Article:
Referencing direct quotes in Harvard style

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If you include a direct quote in your paper, you’ll need to know how to create Harvard in-text citations. The Harvard style of referencing follows an author-date format for in-text citations; this means that the surname of the author and the date of publication are used to cite a quotation or idea borrowed from another author. If you include a direct quote in your paper and that source has page numbers, you’ll also need to know how to format page numbers in Harvard style.

Follow these rules when directly quoting from a source in Harvard style:

Short direct quotations

A short direct quote is one to two lines long. When you are using a short direct quotation from a source, it should be enclosed in quotation marks. The following format is used:

“Quotation” (Surname of the author, year of publication of the source, page number if applicable).


“He put up his book of notes in a very deliberate manner” (Gaskell, 1855, p. 290).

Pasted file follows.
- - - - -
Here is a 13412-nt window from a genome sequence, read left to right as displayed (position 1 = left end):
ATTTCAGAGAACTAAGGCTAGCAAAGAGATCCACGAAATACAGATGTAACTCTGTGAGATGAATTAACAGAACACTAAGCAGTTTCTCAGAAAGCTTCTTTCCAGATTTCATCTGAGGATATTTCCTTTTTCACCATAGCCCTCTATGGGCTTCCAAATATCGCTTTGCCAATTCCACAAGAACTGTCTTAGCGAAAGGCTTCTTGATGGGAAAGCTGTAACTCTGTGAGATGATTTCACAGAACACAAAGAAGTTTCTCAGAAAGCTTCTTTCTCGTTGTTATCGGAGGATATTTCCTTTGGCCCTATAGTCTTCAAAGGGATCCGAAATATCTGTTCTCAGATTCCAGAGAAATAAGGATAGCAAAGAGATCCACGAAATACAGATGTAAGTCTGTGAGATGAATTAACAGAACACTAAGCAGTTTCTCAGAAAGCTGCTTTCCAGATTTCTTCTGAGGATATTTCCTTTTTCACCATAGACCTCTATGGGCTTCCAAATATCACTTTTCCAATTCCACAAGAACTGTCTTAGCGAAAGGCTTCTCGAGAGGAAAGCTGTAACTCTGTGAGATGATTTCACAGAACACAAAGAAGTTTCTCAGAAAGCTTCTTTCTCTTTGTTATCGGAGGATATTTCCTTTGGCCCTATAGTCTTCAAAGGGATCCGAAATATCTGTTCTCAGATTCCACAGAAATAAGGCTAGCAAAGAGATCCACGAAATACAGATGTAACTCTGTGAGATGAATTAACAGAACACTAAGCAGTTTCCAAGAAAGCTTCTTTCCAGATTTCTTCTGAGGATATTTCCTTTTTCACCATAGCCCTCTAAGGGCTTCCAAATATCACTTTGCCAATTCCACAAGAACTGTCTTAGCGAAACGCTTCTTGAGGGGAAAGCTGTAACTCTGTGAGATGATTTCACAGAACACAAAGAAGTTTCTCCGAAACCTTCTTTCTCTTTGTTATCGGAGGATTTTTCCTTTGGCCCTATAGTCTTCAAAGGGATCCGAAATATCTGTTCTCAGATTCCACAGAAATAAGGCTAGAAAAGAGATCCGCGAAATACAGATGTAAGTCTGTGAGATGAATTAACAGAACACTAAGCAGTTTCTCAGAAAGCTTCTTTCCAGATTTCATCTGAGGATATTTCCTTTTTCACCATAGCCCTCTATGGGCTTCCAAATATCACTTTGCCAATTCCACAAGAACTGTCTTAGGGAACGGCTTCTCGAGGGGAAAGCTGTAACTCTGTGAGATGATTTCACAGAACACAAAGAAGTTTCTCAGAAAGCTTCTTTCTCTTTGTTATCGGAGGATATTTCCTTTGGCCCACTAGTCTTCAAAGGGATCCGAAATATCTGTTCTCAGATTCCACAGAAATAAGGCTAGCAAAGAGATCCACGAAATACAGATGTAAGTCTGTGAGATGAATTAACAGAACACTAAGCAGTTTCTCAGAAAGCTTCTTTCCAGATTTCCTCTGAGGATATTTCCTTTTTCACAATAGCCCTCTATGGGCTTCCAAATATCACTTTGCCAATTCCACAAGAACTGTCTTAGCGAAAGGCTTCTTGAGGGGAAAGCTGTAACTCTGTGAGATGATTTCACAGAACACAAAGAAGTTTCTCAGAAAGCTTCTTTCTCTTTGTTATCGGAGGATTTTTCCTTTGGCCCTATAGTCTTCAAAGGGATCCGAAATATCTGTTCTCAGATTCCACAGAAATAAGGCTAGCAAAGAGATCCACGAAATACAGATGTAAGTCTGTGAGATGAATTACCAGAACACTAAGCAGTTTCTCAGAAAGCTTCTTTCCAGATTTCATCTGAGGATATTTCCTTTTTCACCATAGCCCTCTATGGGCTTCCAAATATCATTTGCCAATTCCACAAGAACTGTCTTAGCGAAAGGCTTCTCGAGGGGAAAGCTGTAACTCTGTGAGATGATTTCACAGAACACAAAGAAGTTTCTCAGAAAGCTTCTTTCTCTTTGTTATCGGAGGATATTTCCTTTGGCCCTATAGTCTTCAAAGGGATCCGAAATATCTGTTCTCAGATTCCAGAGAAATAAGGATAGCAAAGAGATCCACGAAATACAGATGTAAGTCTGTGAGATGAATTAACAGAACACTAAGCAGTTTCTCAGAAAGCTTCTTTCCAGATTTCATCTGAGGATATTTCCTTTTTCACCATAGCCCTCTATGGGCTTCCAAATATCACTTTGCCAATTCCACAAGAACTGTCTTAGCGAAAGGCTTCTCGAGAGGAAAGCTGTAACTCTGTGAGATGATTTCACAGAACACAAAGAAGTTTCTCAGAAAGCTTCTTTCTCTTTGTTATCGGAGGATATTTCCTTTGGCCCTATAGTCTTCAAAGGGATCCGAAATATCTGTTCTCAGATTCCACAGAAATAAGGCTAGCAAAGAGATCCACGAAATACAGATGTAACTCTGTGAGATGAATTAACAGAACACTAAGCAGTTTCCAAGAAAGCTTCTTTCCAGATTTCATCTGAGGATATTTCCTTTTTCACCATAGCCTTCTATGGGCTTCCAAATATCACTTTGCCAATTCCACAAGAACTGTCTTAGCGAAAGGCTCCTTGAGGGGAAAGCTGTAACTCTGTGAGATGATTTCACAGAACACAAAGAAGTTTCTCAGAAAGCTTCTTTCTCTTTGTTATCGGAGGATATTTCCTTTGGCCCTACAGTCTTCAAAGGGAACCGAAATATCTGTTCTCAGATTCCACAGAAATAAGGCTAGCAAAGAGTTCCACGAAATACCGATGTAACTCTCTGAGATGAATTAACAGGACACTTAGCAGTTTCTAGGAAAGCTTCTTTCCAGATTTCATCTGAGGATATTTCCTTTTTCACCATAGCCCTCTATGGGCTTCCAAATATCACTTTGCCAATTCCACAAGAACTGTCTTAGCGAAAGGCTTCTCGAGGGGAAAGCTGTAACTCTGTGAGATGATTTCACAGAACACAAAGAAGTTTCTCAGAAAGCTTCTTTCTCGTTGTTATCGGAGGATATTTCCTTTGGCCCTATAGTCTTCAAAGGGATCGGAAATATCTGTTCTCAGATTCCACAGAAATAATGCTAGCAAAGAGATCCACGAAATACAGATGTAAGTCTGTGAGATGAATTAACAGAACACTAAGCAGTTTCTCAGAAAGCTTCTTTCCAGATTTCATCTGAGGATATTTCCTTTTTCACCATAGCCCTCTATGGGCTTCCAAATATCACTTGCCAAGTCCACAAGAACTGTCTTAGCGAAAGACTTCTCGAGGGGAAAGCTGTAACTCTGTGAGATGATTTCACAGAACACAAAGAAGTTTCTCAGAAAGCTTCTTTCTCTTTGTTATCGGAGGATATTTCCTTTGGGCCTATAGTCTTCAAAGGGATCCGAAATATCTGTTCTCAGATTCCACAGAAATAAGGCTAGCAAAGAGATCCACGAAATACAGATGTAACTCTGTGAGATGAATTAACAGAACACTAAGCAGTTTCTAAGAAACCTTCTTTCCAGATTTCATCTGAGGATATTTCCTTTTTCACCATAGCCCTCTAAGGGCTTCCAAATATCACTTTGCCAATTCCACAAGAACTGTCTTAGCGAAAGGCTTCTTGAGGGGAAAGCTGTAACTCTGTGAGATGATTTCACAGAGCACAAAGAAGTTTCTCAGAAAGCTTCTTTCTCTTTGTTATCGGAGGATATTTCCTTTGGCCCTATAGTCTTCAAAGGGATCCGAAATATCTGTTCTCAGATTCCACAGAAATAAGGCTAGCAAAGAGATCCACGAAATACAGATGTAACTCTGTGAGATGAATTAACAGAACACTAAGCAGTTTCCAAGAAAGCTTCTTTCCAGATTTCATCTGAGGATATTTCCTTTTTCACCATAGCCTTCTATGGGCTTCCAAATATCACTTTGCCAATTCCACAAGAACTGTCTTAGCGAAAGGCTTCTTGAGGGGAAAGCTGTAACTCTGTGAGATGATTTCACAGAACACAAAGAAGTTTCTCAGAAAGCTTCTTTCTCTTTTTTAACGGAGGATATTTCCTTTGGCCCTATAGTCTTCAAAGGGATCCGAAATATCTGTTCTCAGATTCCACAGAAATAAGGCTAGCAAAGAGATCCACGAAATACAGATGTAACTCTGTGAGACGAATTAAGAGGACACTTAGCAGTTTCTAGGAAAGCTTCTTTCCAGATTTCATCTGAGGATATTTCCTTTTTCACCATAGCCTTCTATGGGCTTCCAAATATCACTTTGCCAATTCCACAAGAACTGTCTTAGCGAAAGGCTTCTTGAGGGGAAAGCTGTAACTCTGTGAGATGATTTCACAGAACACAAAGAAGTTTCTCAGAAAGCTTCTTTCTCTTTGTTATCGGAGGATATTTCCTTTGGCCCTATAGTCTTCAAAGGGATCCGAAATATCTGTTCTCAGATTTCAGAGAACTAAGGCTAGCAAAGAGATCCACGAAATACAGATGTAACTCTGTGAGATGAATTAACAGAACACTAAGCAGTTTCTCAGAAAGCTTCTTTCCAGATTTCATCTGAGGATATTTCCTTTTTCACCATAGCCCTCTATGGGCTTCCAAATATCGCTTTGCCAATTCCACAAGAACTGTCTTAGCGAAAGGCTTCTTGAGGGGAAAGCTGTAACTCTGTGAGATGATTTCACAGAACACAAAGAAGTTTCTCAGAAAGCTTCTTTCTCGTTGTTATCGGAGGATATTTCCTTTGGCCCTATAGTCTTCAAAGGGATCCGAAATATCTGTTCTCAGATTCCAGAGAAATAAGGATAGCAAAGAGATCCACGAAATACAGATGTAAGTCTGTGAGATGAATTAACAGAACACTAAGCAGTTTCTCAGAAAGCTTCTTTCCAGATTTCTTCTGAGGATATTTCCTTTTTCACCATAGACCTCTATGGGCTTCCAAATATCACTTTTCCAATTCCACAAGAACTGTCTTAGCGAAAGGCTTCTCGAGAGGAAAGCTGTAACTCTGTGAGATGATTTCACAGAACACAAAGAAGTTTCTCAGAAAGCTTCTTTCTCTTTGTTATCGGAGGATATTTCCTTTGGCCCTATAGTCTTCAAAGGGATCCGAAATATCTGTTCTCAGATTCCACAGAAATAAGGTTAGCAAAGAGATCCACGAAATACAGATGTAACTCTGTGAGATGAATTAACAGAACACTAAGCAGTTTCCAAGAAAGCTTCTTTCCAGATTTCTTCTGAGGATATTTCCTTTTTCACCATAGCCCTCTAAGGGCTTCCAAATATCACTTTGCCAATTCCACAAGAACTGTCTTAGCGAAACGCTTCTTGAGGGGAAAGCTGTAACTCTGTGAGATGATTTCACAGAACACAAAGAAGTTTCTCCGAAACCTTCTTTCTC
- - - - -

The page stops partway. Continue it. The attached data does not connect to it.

Note that if you mention the name of the author in the sentence containing the direct quotation, you do not have to put the author’s name in the parenthetical in-text citation.

Gaskell (1855, p. 292) writes, “She had sunk under her burden.”

While referencing this quotation in the reference list, you will follow the following format:

Surname of the author, initial(s). (Year of publication) Title of the source. Place of publication: Publisher.


Gaskell, E. (1855) North and south. London: Vintage Publishing.

Longer direct quotations

Quotations that run for more than two lines should be separated from the paragraph. A free line should be left above and below the quotation.

A colon is placed before the quotation. Unlike short quotations, longer quotations are not enclosed in quotation marks. The author’s name, date of publication, and page number are included.

The font size of the quotation should be at least 2 points smaller than the font size of the rest of the text.

The full citation in the reference list should be formatted the same way as for shorter direct quotations.


The narrator describes why Radley house was different from the otherwise amiable neighborhood of Maycomb county. As stated by Lee (1960, p. 9):

The Radleys, welcome anywhere in town, kept to themselves, a predilection unforgivable in Maycomb. They did not go to church, Maycomb’s principal recreation, but worshiped at home; Mrs. Radley seldom if ever crossed the street for a mid-morning coffee break with her neighbors, and certainly never joined a missionary circle.

This clearly shows why the Radleys were different.

Published October 29, 2020.

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